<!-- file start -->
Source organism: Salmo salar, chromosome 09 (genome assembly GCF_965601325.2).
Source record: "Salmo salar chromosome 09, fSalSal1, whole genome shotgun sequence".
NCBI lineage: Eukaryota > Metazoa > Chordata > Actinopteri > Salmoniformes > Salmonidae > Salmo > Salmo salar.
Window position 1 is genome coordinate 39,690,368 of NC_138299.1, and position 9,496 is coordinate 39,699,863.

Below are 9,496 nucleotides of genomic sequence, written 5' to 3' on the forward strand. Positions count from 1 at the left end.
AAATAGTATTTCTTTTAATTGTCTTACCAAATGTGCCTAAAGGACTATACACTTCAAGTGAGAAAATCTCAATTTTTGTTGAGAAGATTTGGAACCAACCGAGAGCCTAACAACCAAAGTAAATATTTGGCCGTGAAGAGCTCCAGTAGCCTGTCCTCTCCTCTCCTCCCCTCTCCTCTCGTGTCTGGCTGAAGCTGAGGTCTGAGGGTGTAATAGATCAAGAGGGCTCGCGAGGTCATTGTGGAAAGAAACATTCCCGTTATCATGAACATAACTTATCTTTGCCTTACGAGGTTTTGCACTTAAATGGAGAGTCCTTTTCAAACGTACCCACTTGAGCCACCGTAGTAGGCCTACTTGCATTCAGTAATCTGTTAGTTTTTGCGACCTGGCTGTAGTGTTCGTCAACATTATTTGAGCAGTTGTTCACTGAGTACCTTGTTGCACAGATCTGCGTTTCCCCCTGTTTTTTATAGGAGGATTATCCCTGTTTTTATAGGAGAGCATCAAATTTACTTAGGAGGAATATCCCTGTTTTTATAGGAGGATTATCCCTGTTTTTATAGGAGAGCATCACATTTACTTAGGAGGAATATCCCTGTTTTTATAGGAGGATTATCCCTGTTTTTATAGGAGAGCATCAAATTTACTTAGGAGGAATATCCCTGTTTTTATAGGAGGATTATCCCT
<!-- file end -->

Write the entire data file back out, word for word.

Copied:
Source organism: Salmo salar, chromosome 09 (genome assembly GCF_965601325.2).
Source record: "Salmo salar chromosome 09, fSalSal1, whole genome shotgun sequence".
NCBI lineage: Eukaryota > Metazoa > Chordata > Actinopteri > Salmoniformes > Salmonidae > Salmo > Salmo salar.
Window position 1 is genome coordinate 39,690,368 of NC_138299.1, and position 9,496 is coordinate 39,699,863.

Below are 9,496 nucleotides of genomic sequence, written 5' to 3' on the forward strand. Positions count from 1 at the left end.
AAATAGTATTTCTTTTAATTGTCTTACCAAATGTGCCTAAAGGACTATACACTTCAAGTGAGAAAATCTCAATTTTTGTTGAGAAGATTTGGAACCAACCGAGAGCCTAACAACCAAAGTAAATATTTGGCCGTGAAGAGCTCCAGTAGCCTGTCCTCTCCTCTCCTCCCCTCTCCTCTCGTGTCTGGCTGAAGCTGAGGTCTGAGGGTGTAATAGATCAAGAGGGCTCGCGAGGTCATTGTGGAAAGAAACATTCCCGTTATCATGAACATAACTTATCTTTGCCTTACGAGGTTTTGCACTTAAATGGAGAGTCCTTTTCAAACGTACCCACTTGAGCCACCGTAGTAGGCCTACTTGCATTCAGTAATCTGTTAGTTTTTGCGACCTGGCTGTAGTGTTCGTCAACATTATTTGAGCAGTTGTTCACTGAGTACCTTGTTGCACAGATCTGCGTTTCCCCCTGTTTTTTATAGGAGGATTATCCCTGTTTTTATAGGAGAGCATCAAATTTACTTAGGAGGAATATCCCTGTTTTTATAGGAGGATTATCCCTGTTTTTATAGGAGAGCATCACATTTACTTAGGAGGAATATCCCTGTTTTTATAGGAGGATTATCCCTGTTTTTATAGGAGAGCATCAAATTTACTTAGGAGGAATATCCCTGTTTTTATAGGAGGATTATCCCT